AIMS Patients with haematologic malignancies have a reportedly high incidence of sulfamethoxazole (SMX) hypersensitivity. The objective of this study was to determine whether deficiencies in sulfonamide detoxification pathways, to include glutathione (GSH) and ascorbate (AA), and cytochrome b 5 (b5) and cytochrome b 5 reductase (b5R), were prevalent in these patients. A secondary pilot objective was to determine whether the incidence of drug hypersensitivity following intermittent trimethoprim-SMX (TMP-SMX) prophylaxis approached that reported for high dose daily regimens. METHODS Forty adult patients with haematologic malignancies (HM) and 35 healthy adults were studied; an additional 13 HM patients taking ascorbate supplements (HM-AA) were also evaluated. Twenty-two of 40 HM patients were prescribed and were compliant with TMP-SMX 960mg three to four times weekly. RESULTS There were no significant differences between HM and healthy groups in plasma AA (median 37.2μmvs. 33.9μm) or red blood cell GSH (1.9mmvs. 1.8mm). However, plasma AA was correlated significantly with leucocyte b5/b5R reduction (r= 0.39, P= 0.002). Deficient b5/b5R activities were not found in HM patients. In fact, patients with chronic lymphocytic leukaemia or myeloma had significantly higher median activities (80.7μmolmg -1min -1) than controls (18.9μmolmg -1min -1, P= 0.008). After 3-4 weeks of treatment, no patients developed SMX-specific T cells and only one patient developed rash. CONCLUSIONS Deficiencies of blood antioxidants and b5/b5R reduction were not found in this population with haematologic malignancies, and the development of skin rash and drug-specific T cells appeared to be uncommon with intermittent TMP-SMX prophylaxis.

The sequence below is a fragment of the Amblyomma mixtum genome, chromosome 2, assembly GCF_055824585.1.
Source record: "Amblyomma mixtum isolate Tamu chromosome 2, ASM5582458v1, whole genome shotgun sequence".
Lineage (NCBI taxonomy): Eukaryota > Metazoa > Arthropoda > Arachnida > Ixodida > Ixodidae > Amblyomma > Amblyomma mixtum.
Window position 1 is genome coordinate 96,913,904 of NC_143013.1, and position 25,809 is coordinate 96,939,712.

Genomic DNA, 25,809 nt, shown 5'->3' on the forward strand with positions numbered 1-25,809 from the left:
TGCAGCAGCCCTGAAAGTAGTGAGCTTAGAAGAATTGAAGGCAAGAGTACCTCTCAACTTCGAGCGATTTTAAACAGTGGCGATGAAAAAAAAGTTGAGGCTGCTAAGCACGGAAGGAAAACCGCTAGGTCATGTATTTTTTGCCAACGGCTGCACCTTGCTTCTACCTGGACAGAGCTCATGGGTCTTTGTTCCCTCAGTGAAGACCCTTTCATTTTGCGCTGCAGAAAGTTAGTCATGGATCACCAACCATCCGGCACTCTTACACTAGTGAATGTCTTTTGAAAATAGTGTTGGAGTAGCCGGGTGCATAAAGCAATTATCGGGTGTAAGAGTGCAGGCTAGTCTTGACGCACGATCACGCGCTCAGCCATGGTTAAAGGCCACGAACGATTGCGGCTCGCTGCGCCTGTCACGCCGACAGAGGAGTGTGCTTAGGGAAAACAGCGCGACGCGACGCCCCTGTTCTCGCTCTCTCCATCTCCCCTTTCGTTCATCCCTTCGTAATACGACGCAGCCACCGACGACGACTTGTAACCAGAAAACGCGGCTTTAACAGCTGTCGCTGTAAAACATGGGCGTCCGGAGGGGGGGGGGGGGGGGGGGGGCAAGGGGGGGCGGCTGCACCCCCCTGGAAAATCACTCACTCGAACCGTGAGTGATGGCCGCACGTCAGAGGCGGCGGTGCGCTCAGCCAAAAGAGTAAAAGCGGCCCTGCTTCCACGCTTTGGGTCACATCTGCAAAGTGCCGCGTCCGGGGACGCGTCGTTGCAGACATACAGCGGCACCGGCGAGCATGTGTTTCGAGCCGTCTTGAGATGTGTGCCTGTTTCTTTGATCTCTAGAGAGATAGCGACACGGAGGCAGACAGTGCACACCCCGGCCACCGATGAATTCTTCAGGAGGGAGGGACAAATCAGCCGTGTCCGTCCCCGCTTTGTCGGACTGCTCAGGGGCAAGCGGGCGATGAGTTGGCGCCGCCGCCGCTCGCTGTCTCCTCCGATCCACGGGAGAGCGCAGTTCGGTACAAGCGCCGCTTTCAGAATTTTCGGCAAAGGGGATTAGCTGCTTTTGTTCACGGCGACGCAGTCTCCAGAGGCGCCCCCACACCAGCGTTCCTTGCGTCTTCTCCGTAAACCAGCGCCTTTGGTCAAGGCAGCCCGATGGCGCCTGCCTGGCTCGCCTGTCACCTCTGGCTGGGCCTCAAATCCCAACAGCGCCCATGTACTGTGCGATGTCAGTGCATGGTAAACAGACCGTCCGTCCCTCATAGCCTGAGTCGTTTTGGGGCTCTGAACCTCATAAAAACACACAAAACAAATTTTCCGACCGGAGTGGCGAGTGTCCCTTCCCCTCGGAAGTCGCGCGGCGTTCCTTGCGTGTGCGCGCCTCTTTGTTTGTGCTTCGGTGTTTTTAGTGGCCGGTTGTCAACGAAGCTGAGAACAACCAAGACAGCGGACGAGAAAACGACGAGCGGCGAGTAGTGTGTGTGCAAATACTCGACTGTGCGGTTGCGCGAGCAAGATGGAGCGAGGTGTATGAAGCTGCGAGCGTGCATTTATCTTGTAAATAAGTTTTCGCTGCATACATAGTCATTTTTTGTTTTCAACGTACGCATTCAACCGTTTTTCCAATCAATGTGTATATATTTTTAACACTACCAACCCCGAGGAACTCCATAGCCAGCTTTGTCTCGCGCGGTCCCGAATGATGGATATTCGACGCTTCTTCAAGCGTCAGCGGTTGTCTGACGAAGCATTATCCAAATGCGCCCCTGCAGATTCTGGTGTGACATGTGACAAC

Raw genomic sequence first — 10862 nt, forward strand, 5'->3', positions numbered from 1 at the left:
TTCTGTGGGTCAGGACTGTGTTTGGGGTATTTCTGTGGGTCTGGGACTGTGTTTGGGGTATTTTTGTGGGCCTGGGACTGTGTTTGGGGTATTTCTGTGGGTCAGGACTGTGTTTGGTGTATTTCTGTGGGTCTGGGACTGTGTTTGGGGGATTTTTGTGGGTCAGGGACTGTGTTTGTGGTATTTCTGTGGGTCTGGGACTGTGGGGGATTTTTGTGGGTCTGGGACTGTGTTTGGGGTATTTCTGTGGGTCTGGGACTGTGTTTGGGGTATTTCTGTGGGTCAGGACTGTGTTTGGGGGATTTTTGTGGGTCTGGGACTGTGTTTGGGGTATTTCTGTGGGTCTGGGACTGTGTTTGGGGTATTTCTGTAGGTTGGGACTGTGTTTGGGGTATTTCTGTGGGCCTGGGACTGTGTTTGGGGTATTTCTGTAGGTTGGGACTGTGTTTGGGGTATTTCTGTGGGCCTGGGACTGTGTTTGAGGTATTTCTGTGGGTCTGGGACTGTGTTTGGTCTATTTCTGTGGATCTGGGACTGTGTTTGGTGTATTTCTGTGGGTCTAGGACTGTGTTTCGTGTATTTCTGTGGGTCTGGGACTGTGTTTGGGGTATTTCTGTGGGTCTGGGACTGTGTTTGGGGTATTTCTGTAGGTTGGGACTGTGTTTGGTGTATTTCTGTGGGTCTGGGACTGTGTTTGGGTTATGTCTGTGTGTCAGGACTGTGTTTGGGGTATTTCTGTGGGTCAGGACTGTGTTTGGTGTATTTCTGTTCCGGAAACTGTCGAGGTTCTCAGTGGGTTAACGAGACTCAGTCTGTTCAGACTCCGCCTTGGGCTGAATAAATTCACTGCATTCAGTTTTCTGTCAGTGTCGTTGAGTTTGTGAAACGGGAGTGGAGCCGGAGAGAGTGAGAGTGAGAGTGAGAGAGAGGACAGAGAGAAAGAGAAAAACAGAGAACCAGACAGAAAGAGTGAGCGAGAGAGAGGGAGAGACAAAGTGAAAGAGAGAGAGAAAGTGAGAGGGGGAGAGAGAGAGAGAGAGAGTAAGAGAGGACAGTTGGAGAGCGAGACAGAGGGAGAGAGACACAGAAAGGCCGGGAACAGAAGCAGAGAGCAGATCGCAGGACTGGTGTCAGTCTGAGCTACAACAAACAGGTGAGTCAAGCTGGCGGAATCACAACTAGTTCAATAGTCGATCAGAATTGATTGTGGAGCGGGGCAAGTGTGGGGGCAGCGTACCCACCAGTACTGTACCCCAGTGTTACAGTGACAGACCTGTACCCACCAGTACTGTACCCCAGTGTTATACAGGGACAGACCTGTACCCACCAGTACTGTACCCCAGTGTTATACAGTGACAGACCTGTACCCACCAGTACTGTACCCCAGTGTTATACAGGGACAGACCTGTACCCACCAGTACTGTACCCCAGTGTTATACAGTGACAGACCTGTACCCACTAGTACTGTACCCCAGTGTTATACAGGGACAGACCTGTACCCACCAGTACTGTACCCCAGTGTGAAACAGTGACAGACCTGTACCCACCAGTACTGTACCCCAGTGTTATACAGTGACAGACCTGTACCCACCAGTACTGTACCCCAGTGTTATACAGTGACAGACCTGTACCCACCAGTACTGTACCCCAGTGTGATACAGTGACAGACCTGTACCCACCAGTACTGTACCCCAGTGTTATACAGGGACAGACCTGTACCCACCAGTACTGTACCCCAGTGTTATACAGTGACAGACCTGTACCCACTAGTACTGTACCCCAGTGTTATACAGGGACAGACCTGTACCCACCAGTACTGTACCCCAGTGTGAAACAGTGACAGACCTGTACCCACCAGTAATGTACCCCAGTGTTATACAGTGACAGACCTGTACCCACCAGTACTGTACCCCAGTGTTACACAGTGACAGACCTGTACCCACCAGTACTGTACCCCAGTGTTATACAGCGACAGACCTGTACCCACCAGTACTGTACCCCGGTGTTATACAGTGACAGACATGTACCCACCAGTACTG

- Drug-specific T cells
- Sulfonamide allergy